Michigan 23.9 31.4 21.8 44.0 66.1 94.1 35.3 36.8 20.7 25.9 13.1 20.0 
Minnesota 23.2 28.7 24.5 57.2 52.6 92.8 29.7 35.2 18.9 26.9 12.7  
Mississippi 20.5 30.3 21.0 58.3 87.7 106.7 35.1 27.0 18.9 25.0 11.6 18.4 
Missouri 23.1 32.7 20.4 50.6 77.1 106.0 37.8 44.1 20.5 29.3 14.1 21.3 
Montana 22.0  24.3  55.7  32.7  18.7  11.7  
Nebraska 23.2 29.7 19.9 41.2 60.4 90.7 28.0 41.7 22.1 35.1 14.1 21.0 
Nevada 23.2 23.2 22.9 34.1 69.0 79.0 48.4 36.9 21.5 27.6 13.9 18.9 
New Hampshire 24.7  22.8  65.9  40.3  21.8  16.6  
New Jersey 27.1 32.3 22.0 52.5 61.4 88.0 35.7 36.8 23.9 27.1 15.8 20.7 
New Mexico 22.5 23.3 23.4  47.1 45.9 26.8 24.6 17.7  11.5  
New York 26.8 28.6 21.1 43.5 59.7 66.8 33.4 27.0 22.8 23.8 15.5 16.7 
North Carolina 21.9 32.5 21.9 62.5 80.4 102.0 33.9 26.1 19.1 25.2 12.8 20.6 
North Dakota 22.5  25.4  54.7  26.1  20.9  12.9  
Ohio 25.2 31.2 22.4 48.6 73.1 101.1 37.0 43.6 22.4 28.8 15.1 20.2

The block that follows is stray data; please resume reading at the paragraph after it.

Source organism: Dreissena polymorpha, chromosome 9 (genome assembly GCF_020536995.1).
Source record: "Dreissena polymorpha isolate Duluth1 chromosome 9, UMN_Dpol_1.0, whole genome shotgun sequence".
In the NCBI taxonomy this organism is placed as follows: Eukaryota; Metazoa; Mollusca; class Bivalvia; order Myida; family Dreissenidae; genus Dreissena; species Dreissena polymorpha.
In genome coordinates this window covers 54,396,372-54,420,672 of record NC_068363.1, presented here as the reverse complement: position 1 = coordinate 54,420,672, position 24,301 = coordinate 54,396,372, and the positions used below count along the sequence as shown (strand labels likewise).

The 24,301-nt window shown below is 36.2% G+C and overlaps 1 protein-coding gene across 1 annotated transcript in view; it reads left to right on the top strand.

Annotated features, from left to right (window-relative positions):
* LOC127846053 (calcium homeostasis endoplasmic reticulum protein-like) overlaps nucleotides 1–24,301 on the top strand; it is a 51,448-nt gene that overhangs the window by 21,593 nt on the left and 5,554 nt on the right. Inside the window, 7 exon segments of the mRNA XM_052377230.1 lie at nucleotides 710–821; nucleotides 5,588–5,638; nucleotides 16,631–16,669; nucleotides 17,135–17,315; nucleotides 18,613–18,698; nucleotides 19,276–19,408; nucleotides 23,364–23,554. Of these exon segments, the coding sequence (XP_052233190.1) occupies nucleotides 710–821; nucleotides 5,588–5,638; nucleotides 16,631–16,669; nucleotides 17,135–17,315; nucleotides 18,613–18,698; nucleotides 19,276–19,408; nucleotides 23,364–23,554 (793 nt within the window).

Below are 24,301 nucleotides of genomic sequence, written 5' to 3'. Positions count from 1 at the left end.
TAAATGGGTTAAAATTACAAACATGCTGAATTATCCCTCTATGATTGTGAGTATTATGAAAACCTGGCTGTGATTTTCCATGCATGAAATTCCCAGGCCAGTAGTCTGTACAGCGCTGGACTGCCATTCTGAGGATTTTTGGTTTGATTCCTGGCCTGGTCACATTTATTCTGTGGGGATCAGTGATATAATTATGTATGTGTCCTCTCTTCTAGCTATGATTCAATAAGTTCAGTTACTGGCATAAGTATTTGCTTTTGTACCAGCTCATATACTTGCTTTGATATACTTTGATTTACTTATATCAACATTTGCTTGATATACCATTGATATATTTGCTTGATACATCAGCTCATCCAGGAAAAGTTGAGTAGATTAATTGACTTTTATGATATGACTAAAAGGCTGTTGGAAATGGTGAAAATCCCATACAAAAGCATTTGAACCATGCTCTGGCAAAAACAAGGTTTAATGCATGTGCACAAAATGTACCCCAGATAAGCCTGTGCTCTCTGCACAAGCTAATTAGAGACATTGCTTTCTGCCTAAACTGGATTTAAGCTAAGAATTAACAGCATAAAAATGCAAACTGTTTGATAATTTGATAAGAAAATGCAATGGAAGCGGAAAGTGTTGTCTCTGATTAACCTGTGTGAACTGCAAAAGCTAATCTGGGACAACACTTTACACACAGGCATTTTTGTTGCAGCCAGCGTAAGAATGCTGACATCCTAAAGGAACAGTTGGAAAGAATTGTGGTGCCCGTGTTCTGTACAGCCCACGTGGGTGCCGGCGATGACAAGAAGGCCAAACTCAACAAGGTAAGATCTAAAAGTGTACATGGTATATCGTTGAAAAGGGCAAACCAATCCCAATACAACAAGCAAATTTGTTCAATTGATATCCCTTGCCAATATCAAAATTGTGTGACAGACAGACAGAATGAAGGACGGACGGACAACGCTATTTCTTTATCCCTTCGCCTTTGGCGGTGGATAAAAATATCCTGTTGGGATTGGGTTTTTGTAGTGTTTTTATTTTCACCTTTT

Oklahoma 23.9 31.5 20.5 47.6 83.3 87.0 38.5 34.8 19.0 32.2 13.5 16.5 
Oregon 23.3 27.2 23.7 53.3 63.0 83.1 39.5 29.2 18.5  12.6 18.0 
Pennsylvania 25.3 32.6 22.3 53.8 66.8 107.0 32.2 47.0 23.0 29.9 15.6 20.8 
Rhode Island 26.3 27.6 23.4 50.1 74.3 81.9 37.9 48.8 24.7  14.7 23.8 
South Carolina 21.3 30.9 22.1 62.0 76.7 91.8 34.0 24.2 19.5 28.3 12.5 18.6 
South Dakota 20.8  24.1  57.1  26.0  20.7  14.5  
Tennessee 23.0 33.1 21.5 55.5 90.5 115.3 36.3 36.9 19.7 34.4 13.2 23.5 
Texas 21.8 30.8 21.7 52.0 68.7 105.8 33.5 34.4 19.0 29.8 12.3 20.2 
Utah 20.8  25.3  28.2 94.1 14.1  14.3  11.2  
Vermont 23.5  23.7  66.1  35.6  22.2  16.5  
Virginia 23.5 33.3 22.4 55.8 73.0 99.6 35.9 34.8 19.1 29.3 13.7 21.6 
Washington 23.1 29.9 21.2 43.8 59.6 78.5 38.8 35.2 17.7 29.5 12.6 14.6 
West Virginia 22.9 25.8 21.8 52.4 87.0 88.5 42.0 33.4 21.1 36.1 15.4 24.6 
Wisconsin 22.9 26.4 24.4 51.6 55.3 123.4 29.6 43.1 20.1 25.4 13.4 18.3 
Wyoming 23.2  25.9  53.2  31.6  18.5  15.6